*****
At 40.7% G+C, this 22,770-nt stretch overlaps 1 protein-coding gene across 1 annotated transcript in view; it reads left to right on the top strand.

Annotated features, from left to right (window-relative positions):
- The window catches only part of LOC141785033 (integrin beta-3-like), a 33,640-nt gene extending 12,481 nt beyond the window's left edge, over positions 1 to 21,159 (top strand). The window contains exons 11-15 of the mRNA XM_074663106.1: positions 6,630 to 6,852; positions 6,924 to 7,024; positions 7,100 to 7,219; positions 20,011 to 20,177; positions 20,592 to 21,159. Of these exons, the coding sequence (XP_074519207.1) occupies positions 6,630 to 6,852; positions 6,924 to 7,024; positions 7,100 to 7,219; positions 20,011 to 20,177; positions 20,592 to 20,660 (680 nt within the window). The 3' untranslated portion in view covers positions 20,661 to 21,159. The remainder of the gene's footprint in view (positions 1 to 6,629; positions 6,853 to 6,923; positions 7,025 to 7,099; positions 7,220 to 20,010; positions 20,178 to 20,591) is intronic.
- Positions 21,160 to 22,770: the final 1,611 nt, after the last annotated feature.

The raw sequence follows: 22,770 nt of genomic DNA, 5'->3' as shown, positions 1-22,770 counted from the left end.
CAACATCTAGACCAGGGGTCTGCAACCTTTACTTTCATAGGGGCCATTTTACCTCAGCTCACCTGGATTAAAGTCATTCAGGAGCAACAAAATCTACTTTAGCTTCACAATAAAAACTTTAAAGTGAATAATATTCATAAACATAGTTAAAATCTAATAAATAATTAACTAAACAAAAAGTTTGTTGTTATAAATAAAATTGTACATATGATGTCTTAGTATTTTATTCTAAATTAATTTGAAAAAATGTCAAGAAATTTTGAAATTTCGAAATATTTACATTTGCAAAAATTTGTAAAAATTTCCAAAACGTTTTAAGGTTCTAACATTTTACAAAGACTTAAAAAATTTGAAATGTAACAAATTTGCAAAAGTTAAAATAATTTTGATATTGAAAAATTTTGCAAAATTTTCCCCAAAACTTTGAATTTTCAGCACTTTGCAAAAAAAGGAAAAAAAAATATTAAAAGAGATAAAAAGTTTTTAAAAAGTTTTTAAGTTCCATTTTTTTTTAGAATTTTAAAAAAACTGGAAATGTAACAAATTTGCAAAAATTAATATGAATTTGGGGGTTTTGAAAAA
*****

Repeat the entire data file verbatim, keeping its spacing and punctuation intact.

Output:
At 40.7% G+C, this 22,770-nt stretch overlaps 1 protein-coding gene across 1 annotated transcript in view; it reads left to right on the top strand.

Annotated features, from left to right (window-relative positions):
- The window catches only part of LOC141785033 (integrin beta-3-like), a 33,640-nt gene extending 12,481 nt beyond the window's left edge, over positions 1 to 21,159 (top strand). The window contains exons 11-15 of the mRNA XM_074663106.1: positions 6,630 to 6,852; positions 6,924 to 7,024; positions 7,100 to 7,219; positions 20,011 to 20,177; positions 20,592 to 21,159. Of these exons, the coding sequence (XP_074519207.1) occupies positions 6,630 to 6,852; positions 6,924 to 7,024; positions 7,100 to 7,219; positions 20,011 to 20,177; positions 20,592 to 20,660 (680 nt within the window). The 3' untranslated portion in view covers positions 20,661 to 21,159. The remainder of the gene's footprint in view (positions 1 to 6,629; positions 6,853 to 6,923; positions 7,025 to 7,099; positions 7,220 to 20,010; positions 20,178 to 20,591) is intronic.
- Positions 21,160 to 22,770: the final 1,611 nt, after the last annotated feature.

The raw sequence follows: 22,770 nt of genomic DNA, 5'->3' as shown, positions 1-22,770 counted from the left end.
CAACATCTAGACCAGGGGTCTGCAACCTTTACTTTCATAGGGGCCATTTTACCTCAGCTCACCTGGATTAAAGTCATTCAGGAGCAACAAAATCTACTTTAGCTTCACAATAAAAACTTTAAAGTGAATAATATTCATAAACATAGTTAAAATCTAATAAATAATTAACTAAACAAAAAGTTTGTTGTTATAAATAAAATTGTACATATGATGTCTTAGTATTTTATTCTAAATTAATTTGAAAAAATGTCAAGAAATTTTGAAATTTCGAAATATTTACATTTGCAAAAATTTGTAAAAATTTCCAAAACGTTTTAAGGTTCTAACATTTTACAAAGACTTAAAAAATTTGAAATGTAACAAATTTGCAAAAGTTAAAATAATTTTGATATTGAAAAATTTTGCAAAATTTTCCCCAAAACTTTGAATTTTCAGCACTTTGCAAAAAAAGGAAAAAAAAATATTAAAAGAGATAAAAAGTTTTTAAAAAGTTTTTAAGTTCCATTTTTTTTTAGAATTTTAAAAAAACTGGAAATGTAACAAATTTGCAAAAATTAATATGAATTTGGGGGTTTTGAAAAA